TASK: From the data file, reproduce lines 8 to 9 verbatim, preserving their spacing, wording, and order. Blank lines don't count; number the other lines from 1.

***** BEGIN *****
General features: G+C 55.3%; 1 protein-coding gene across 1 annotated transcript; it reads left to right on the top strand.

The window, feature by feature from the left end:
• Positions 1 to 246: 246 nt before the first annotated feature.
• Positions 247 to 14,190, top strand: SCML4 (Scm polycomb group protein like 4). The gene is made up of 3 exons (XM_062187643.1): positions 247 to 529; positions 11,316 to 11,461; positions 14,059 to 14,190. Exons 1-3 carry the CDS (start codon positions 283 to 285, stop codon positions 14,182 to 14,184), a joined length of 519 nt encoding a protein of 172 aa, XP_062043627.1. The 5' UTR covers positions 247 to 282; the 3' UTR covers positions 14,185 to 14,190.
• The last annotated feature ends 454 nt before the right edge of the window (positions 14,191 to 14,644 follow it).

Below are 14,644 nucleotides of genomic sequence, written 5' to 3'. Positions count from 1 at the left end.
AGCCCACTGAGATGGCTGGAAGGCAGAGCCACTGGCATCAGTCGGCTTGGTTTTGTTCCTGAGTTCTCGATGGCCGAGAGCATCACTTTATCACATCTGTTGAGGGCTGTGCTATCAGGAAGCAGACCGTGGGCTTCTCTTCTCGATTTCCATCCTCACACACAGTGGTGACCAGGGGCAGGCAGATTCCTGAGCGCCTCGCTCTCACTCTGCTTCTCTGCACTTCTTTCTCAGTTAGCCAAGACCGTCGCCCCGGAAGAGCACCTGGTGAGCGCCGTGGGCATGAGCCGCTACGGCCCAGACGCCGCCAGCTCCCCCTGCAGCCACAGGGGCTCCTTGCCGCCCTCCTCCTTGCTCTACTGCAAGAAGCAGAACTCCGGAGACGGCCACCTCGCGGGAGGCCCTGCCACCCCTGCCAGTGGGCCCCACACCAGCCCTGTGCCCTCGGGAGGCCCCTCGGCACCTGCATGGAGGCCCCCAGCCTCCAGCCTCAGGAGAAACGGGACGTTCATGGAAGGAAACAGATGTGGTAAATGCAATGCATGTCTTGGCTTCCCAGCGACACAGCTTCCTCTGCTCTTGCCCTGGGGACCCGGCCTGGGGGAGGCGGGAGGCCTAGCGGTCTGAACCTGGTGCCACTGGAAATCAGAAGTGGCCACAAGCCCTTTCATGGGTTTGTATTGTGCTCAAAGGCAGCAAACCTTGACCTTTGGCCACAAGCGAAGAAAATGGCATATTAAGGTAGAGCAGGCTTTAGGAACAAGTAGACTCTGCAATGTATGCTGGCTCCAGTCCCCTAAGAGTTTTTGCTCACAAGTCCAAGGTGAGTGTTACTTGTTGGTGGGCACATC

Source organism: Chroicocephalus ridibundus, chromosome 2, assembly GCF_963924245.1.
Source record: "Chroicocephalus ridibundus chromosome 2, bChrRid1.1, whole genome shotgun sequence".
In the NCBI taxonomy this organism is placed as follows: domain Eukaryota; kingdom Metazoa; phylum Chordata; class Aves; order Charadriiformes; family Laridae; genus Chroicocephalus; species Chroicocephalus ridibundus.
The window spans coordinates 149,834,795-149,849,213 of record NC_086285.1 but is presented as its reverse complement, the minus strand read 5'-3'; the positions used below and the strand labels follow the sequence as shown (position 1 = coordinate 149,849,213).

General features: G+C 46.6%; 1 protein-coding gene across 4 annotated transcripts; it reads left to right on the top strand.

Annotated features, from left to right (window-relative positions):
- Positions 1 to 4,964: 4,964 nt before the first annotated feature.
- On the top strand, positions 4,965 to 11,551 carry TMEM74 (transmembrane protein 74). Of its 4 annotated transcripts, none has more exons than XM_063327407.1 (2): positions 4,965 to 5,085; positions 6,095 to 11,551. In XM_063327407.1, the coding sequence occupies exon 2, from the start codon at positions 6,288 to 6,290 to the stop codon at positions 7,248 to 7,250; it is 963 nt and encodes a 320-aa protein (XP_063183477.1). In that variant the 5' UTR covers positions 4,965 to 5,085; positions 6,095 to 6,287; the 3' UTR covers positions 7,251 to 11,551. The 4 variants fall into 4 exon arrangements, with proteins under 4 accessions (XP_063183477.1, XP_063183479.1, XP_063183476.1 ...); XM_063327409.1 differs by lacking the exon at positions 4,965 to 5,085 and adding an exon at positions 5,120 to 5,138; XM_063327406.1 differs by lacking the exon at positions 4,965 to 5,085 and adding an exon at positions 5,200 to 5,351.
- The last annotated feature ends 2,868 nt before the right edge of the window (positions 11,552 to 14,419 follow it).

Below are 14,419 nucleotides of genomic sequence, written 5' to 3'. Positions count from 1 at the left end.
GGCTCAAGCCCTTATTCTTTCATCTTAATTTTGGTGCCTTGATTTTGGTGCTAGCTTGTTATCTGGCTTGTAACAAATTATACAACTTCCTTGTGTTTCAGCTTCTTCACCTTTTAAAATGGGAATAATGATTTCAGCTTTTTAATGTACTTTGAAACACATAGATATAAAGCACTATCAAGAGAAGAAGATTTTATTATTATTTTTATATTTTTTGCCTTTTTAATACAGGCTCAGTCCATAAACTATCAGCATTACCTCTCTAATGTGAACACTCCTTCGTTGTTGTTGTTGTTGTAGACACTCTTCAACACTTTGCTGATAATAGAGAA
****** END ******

Source organism: Chroicocephalus ridibundus, chromosome 2, assembly GCF_963924245.1.
Source record: "Chroicocephalus ridibundus chromosome 2, bChrRid1.1, whole genome shotgun sequence".